Heads Up

Experts meditate on licensing yoga teacher-training programs


Published:

Yoga in Michigan now has something in common with coiffeurs and cocktails. Last April, the state began requiring yoga studios that offer teacher-training programs to obtain licenses, similar to cosmetology and bartending vocational schools. The new requirement has elicited mixed feelings in the yoga community.

The license allows yoga studios to run teacher-training programs under standards that were designed by the national non-profit, Yoga Alliance, an organization founded 10 years ago “by a group of yogis to set standards for yoga-training teaching,” says Mark Davis, Alliance CEO.

Although studios without teaching training programs aren’t required to obtain the license, many adopt the Alliance standards because, “They create more credibility in the marketplace, they keep out unethical operators just setting up shop anywhere, and there are more options for revenue,” Davis says.

Not everyone favors the license. Eric Paskel, Yoga Shelter co-owner and founder, says regulating yoga schools and adopting other organizations’ standards inhibits the spiritual side of the practice. “[Yoga] is like 31 Flavors. I have no business saying what another studio does,” Paskel says. “If it works for the studio or the teacher, who am I to say otherwise?”

Davis counters: “Yoga has morphed to a Western model of exercise.” Because of that, many industry professionals believe standards need to be in place to protect the student from injury and poorly trained teachers.

Paskel says such instances are rare. “It doesn’t happen because we’re guiding students into themselves and, 99 percent of the time, an injury occurs when a student doesn’t listen to their own body.”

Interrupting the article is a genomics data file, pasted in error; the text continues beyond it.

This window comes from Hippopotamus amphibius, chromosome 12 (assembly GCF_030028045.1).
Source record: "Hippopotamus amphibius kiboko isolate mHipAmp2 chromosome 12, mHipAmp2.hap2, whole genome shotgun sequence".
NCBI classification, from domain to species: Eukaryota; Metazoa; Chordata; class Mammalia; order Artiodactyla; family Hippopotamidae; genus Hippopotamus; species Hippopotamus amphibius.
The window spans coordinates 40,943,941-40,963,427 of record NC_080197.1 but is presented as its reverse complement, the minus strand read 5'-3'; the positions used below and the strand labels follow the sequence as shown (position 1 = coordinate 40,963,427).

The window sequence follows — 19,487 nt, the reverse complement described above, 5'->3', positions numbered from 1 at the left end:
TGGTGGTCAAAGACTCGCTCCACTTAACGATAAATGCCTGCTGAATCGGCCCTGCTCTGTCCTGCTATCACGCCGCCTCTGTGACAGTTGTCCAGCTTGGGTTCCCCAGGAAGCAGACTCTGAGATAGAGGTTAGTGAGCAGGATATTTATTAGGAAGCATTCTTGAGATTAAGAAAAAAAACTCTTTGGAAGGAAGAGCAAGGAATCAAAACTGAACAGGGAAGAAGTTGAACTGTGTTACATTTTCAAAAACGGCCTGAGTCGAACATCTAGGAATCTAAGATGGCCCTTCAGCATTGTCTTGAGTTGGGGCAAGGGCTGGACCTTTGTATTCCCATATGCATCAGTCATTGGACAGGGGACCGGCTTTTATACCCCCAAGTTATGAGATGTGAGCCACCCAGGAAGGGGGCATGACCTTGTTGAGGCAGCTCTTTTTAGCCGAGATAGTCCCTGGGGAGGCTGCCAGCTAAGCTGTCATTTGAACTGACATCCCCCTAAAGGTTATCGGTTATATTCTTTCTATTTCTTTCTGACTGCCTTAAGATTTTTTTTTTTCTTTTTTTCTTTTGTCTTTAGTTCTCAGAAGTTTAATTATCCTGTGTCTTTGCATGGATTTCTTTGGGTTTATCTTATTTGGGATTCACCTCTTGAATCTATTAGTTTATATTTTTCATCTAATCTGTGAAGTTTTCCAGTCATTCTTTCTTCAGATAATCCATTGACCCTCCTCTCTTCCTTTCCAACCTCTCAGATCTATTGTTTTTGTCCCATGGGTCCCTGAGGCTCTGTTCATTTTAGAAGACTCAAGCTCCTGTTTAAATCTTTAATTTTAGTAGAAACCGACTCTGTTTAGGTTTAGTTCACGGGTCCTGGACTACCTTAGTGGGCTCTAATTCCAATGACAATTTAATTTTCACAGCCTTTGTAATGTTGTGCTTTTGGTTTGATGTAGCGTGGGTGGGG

Despite such objections, Michigan has proceeded to require schools to purchase licenses or face closure and hefty fines.
The laws aren’t out there to control yoga,” Davis says. “It’s about ‘are you running a safe business?’ ”

Edit Module
Edit Module Edit ModuleShow Tags

Archive »Related Content

I Tried to Stop Smoking Through Hypnosis

Hour Detroit Editor Steve Wilke tries an unconventional method of kicking a years-long habit

Web Exclusive: Meeting the Beatles

Fifty years ago, a Detroit-area teenager won a contest to meet The Beatles.

Rocking in Style

John Varvatos and Alice Cooper talk about their musical and fashion influences — and Detroit’s comeback

A Mission for Medicine

For 24 Detroit-area health care providers, a trip to Kenya revealed their limitations — and renewed their calling to help others

Well-Versed in Classics

DSO oboe player tools around town in a rare pair of turquoise 1962 Lincoln Continentals
Edit Module
Edit ModuleShow Tags

Most Popular

  1. The Makings of the Shinola Hotel
    When the Detroit brand’s first foray into hospitality opens its doors, it’ll offer customers...
  2. My Two Christmases
    An Armenian-Iranian, Detroit-based writer reflects on transposing the holiday across continents
  3. New Year’s Eve, Brooklyn Style
    Tips for celebrating 2019 from the pros at Brooklyn Outdoor
  4. Main Review: SheWolf
    Born in Detroit but inspired by Rome, SheWolf takes diners on a culinary journey
  5. The Art of Gifting
    Metro Detroit tastemakers from all walks of life offer a glimpse of what’s on their holiday...
  6. Comeback Catering
    Dish, in Detroit, pushes through hard times with consistently delicious food
  7. Meet the Makers: Tait Design Co.
    How an after-work hobby ascended to a booming business
  8. Precious Metals
    Layering necklaces, stacking rings, and placing bangle upon glitzy bangle: a definitive guide to...
  9. Food Recipe: Braised Beef Brisket
    Chef Aaron Lowen, of Empire Kitchen & Cocktails, shares one of his favorite holiday recipes
  10. An Hour with ... Ricki Friedman
    Founder, Break the Weight